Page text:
PMCID: PMC3543846  PMID: 23282030
Aged care; Alzheimer’s disease; Dementia; Knowledge; Health care staff
4.  Mortality and Clostridium difficile infection: a review 
Clostridium difficile infection (CDI) is a common cause of diarrhoea in hospitalised patients. Around the world, the incidence and severity of CDI appears to be increasing, particularly in the northern hemisphere. The purpose of this integrative review was to investigate and describe mortality in hospitalised patients with CDI.
A search of the literature between 1 January 2005 and 30 April 2011 focusing on mortality and CDI in hospitalised patients was conducted using electronic databases. Papers were reviewed and analysed individually and themes were combined using integrative methods.
All cause mortality at 30 days varied from 9% to 38%. Three studies report attributable mortality at 30 days, varying from 5.7% to 6.9%. In hospital mortality ranged from 8% to 37.2%
All cause 30 day mortality appeared to be high, with 15 studies indicating a mortality of 15% or greater. Findings support the notion that CDI is a serious infection and measures to prevent and control CDI are needed. Future studies investigating the mortality of CDI in settings outside of Europe and North America are needed. Similarly, future studies should include data on patient co-morbidities.
PMCID: PMC3533881  PMID: 22958425
Clostridium difficile infection; Clostridium difficile associated diarrhoea; Mortality; Death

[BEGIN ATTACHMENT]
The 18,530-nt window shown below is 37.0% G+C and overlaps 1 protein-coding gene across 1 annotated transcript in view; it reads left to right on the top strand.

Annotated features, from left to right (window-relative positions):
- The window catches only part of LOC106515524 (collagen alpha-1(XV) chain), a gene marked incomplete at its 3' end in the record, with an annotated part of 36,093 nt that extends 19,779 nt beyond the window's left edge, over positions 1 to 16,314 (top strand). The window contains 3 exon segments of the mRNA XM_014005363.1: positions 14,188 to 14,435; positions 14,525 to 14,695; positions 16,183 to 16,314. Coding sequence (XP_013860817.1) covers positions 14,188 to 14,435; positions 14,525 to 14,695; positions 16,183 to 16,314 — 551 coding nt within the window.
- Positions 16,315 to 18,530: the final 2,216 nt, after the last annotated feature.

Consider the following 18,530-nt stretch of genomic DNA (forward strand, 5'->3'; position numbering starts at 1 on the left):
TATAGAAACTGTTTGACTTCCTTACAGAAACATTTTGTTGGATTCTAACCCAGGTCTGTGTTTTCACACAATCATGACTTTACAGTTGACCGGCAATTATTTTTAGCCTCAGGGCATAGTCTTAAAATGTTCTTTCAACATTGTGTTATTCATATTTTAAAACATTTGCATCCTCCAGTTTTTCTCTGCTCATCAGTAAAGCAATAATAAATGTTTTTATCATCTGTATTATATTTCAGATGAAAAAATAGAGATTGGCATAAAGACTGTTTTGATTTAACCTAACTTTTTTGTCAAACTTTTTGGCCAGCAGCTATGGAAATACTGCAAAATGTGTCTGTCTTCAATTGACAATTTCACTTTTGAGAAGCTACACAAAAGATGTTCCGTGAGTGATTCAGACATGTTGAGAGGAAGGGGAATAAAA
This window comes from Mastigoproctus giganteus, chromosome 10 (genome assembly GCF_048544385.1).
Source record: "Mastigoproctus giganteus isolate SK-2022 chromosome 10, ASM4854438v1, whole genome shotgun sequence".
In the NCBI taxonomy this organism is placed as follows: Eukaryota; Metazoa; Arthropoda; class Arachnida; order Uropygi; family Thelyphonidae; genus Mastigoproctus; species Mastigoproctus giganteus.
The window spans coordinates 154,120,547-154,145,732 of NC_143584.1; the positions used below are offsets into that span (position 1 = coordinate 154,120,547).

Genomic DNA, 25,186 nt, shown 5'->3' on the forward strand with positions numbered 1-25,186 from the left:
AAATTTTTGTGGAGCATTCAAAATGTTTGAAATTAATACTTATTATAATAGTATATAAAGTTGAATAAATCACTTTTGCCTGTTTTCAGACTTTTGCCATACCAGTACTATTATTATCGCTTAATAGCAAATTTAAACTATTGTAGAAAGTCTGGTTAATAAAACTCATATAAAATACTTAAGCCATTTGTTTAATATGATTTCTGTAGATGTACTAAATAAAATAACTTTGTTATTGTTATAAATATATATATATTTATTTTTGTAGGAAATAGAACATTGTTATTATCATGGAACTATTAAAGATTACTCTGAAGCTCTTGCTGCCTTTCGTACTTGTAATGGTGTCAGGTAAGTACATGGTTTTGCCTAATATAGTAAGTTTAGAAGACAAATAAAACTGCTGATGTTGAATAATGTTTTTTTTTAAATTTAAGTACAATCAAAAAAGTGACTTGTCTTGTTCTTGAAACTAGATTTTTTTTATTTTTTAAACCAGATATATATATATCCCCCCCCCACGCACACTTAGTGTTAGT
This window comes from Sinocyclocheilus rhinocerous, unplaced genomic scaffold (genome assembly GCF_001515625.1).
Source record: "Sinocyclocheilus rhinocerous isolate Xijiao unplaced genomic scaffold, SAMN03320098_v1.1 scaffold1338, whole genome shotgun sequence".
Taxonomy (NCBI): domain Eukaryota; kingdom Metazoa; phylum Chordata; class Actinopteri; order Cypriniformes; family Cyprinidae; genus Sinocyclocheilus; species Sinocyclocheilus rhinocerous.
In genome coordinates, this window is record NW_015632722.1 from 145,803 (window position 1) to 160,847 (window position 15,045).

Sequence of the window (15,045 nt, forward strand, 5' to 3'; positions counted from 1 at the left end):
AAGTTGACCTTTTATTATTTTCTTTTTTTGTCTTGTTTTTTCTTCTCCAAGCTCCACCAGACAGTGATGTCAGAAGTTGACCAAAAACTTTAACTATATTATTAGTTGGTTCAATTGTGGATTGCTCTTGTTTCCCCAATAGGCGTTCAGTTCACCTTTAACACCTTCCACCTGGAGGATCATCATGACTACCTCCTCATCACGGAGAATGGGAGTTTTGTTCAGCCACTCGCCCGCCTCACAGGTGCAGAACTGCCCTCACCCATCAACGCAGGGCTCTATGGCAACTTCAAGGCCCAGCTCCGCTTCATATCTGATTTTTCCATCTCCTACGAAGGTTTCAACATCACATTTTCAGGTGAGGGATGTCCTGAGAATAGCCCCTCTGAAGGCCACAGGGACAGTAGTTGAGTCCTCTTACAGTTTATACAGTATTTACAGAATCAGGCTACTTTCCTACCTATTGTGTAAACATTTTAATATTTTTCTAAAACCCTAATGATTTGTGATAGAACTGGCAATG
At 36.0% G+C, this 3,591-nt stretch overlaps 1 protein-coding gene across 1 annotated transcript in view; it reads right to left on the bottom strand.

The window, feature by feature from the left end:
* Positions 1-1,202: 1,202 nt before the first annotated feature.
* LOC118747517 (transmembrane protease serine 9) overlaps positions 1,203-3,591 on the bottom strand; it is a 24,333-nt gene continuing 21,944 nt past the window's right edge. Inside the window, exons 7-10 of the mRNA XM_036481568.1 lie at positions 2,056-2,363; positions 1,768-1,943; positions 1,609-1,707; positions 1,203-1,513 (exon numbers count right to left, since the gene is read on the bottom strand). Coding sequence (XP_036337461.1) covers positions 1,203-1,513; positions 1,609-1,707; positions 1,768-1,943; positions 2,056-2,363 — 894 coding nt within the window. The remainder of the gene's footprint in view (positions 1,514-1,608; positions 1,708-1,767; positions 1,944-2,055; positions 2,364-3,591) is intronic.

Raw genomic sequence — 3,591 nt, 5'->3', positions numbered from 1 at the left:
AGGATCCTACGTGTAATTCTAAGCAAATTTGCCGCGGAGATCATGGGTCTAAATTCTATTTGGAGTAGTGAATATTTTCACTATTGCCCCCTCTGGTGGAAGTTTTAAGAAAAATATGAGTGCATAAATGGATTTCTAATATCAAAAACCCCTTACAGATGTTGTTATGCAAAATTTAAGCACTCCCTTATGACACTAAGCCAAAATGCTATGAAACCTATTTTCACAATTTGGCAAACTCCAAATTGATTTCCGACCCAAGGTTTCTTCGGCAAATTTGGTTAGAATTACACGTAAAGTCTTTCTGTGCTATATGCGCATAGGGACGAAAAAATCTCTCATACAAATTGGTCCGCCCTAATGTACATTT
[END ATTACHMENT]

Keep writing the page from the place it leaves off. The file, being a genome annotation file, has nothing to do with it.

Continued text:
5.  Prolongation of length of stay and Clostridium difficile infection: a review of the methods used to examine length of stay due to healthcare associated infections 
It is believed that Clostridium difficile infection (CDI) contributes to a prolongation of length of stay (LOS). Recent literature suggests that models previously used to determine LOS due to infection have overestimated LOS, compared to newer statistical models. The purpose of this review is to understand the impact that CDI has on LOS and in doing so, describe the methodological approaches used.
First, to investigate and describe the reported prolongation of LOS in hospitalised patients with CDI. Second, to describe the methodologies used for determining excess LOS.
An integrative review method was used. Papers were reviewed and analysed individually and themes were combined using integrative methods.